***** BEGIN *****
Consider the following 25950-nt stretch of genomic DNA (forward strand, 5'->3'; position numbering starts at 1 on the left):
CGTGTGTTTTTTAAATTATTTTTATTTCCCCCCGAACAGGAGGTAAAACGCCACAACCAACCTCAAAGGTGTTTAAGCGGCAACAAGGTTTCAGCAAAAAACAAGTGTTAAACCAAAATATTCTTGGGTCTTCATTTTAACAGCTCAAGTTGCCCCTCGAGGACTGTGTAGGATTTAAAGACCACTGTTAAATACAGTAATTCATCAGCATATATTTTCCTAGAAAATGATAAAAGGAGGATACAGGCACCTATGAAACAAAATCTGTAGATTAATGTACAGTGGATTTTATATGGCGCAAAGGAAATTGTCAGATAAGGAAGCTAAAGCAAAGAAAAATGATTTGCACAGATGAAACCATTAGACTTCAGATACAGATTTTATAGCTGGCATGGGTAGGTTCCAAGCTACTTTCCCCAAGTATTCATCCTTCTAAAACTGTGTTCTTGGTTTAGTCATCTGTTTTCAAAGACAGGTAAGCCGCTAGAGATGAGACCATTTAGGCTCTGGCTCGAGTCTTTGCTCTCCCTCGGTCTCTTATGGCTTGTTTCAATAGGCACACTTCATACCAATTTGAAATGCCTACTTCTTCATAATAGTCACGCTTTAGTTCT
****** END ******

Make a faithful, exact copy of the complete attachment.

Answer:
Consider the following 25950-nt stretch of genomic DNA (forward strand, 5'->3'; position numbering starts at 1 on the left):
CGTGTGTTTTTTAAATTATTTTTATTTCCCCCCGAACAGGAGGTAAAACGCCACAACCAACCTCAAAGGTGTTTAAGCGGCAACAAGGTTTCAGCAAAAAACAAGTGTTAAACCAAAATATTCTTGGGTCTTCATTTTAACAGCTCAAGTTGCCCCTCGAGGACTGTGTAGGATTTAAAGACCACTGTTAAATACAGTAATTCATCAGCATATATTTTCCTAGAAAATGATAAAAGGAGGATACAGGCACCTATGAAACAAAATCTGTAGATTAATGTACAGTGGATTTTATATGGCGCAAAGGAAATTGTCAGATAAGGAAGCTAAAGCAAAGAAAAATGATTTGCACAGATGAAACCATTAGACTTCAGATACAGATTTTATAGCTGGCATGGGTAGGTTCCAAGCTACTTTCCCCAAGTATTCATCCTTCTAAAACTGTGTTCTTGGTTTAGTCATCTGTTTTCAAAGACAGGTAAGCCGCTAGAGATGAGACCATTTAGGCTCTGGCTCGAGTCTTTGCTCTCCCTCGGTCTCTTATGGCTTGTTTCAATAGGCACACTTCATACCAATTTGAAATGCCTACTTCTTCATAATAGTCACGCTTTAGTTCT